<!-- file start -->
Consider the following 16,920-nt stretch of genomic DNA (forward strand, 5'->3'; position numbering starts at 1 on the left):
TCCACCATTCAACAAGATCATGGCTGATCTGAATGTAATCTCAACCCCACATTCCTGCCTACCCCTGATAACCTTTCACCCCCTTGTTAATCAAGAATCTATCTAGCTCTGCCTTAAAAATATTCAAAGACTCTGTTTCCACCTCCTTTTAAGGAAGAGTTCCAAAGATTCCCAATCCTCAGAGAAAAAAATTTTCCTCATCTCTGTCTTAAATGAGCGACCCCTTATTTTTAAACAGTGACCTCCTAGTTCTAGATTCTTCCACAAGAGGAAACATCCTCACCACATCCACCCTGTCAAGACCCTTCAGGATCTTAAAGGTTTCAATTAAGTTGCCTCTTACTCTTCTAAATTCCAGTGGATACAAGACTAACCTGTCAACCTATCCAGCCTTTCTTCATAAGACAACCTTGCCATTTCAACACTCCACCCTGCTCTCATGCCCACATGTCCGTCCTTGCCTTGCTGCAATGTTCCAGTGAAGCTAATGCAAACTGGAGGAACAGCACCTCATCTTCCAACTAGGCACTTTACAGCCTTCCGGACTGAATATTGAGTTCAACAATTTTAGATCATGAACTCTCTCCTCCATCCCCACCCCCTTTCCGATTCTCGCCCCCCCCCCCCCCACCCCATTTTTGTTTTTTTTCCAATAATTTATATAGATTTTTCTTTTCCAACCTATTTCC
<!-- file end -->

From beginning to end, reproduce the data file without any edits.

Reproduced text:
Consider the following 16,920-nt stretch of genomic DNA (forward strand, 5'->3'; position numbering starts at 1 on the left):
TCCACCATTCAACAAGATCATGGCTGATCTGAATGTAATCTCAACCCCACATTCCTGCCTACCCCTGATAACCTTTCACCCCCTTGTTAATCAAGAATCTATCTAGCTCTGCCTTAAAAATATTCAAAGACTCTGTTTCCACCTCCTTTTAAGGAAGAGTTCCAAAGATTCCCAATCCTCAGAGAAAAAAATTTTCCTCATCTCTGTCTTAAATGAGCGACCCCTTATTTTTAAACAGTGACCTCCTAGTTCTAGATTCTTCCACAAGAGGAAACATCCTCACCACATCCACCCTGTCAAGACCCTTCAGGATCTTAAAGGTTTCAATTAAGTTGCCTCTTACTCTTCTAAATTCCAGTGGATACAAGACTAACCTGTCAACCTATCCAGCCTTTCTTCATAAGACAACCTTGCCATTTCAACACTCCACCCTGCTCTCATGCCCACATGTCCGTCCTTGCCTTGCTGCAATGTTCCAGTGAAGCTAATGCAAACTGGAGGAACAGCACCTCATCTTCCAACTAGGCACTTTACAGCCTTCCGGACTGAATATTGAGTTCAACAATTTTAGATCATGAACTCTCTCCTCCATCCCCACCCCCTTTCCGATTCTCGCCCCCCCCCCCCCCACCCCATTTTTGTTTTTTTTCCAATAATTTATATAGATTTTTCTTTTCCAACCTATTTCC